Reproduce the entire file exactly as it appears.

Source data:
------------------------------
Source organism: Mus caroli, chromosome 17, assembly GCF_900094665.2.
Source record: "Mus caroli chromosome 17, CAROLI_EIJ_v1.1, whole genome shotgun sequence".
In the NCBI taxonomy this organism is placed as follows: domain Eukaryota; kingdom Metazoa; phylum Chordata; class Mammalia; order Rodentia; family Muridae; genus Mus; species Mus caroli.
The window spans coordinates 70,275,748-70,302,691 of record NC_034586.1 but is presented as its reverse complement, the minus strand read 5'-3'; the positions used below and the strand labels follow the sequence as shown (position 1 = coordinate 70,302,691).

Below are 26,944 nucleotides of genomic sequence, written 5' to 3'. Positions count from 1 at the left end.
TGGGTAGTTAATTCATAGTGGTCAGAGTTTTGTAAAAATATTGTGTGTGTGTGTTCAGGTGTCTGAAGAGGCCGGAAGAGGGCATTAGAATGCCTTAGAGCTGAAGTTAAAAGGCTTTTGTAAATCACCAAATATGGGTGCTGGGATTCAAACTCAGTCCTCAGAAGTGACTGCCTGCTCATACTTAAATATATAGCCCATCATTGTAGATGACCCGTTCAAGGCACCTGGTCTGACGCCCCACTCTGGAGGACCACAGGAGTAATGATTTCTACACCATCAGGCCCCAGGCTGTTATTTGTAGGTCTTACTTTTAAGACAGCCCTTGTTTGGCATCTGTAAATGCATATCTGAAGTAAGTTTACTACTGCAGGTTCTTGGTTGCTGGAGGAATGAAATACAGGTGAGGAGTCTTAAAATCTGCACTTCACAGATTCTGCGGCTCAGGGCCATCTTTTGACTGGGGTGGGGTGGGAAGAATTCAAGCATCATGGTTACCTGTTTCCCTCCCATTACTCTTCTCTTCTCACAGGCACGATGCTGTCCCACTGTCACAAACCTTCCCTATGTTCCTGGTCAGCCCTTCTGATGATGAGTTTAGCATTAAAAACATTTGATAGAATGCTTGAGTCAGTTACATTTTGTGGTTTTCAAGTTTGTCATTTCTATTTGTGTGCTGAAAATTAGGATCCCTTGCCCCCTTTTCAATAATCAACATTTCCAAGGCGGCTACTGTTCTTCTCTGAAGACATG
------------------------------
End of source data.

Source organism: Mus caroli, chromosome 17, assembly GCF_900094665.2.
Source record: "Mus caroli chromosome 17, CAROLI_EIJ_v1.1, whole genome shotgun sequence".
In the NCBI taxonomy this organism is placed as follows: domain Eukaryota; kingdom Metazoa; phylum Chordata; class Mammalia; order Rodentia; family Muridae; genus Mus; species Mus caroli.
The window spans coordinates 70,275,748-70,302,691 of record NC_034586.1 but is presented as its reverse complement, the minus strand read 5'-3'; the positions used below and the strand labels follow the sequence as shown (position 1 = coordinate 70,302,691).

Below are 26,944 nucleotides of genomic sequence, written 5' to 3'. Positions count from 1 at the left end.
TGGGTAGTTAATTCATAGTGGTCAGAGTTTTGTAAAAATATTGTGTGTGTGTGTTCAGGTGTCTGAAGAGGCCGGAAGAGGGCATTAGAATGCCTTAGAGCTGAAGTTAAAAGGCTTTTGTAAATCACCAAATATGGGTGCTGGGATTCAAACTCAGTCCTCAGAAGTGACTGCCTGCTCATACTTAAATATATAGCCCATCATTGTAGATGACCCGTTCAAGGCACCTGGTCTGACGCCCCACTCTGGAGGACCACAGGAGTAATGATTTCTACACCATCAGGCCCCAGGCTGTTATTTGTAGGTCTTACTTTTAAGACAGCCCTTGTTTGGCATCTGTAAATGCATATCTGAAGTAAGTTTACTACTGCAGGTTCTTGGTTGCTGGAGGAATGAAATACAGGTGAGGAGTCTTAAAATCTGCACTTCACAGATTCTGCGGCTCAGGGCCATCTTTTGACTGGGGTGGGGTGGGAAGAATTCAAGCATCATGGTTACCTGTTTCCCTCCCATTACTCTTCTCTTCTCACAGGCACGATGCTGTCCCACTGTCACAAACCTTCCCTATGTTCCTGGTCAGCCCTTCTGATGATGAGTTTAGCATTAAAAACATTTGATAGAATGCTTGAGTCAGTTACATTTTGTGGTTTTCAAGTTTGTCATTTCTATTTGTGTGCTGAAAATTAGGATCCCTTGCCCCCTTTTCAATAATCAACATTTCCAAGGCGGCTACTGTTCTTCTCTGAAGACATG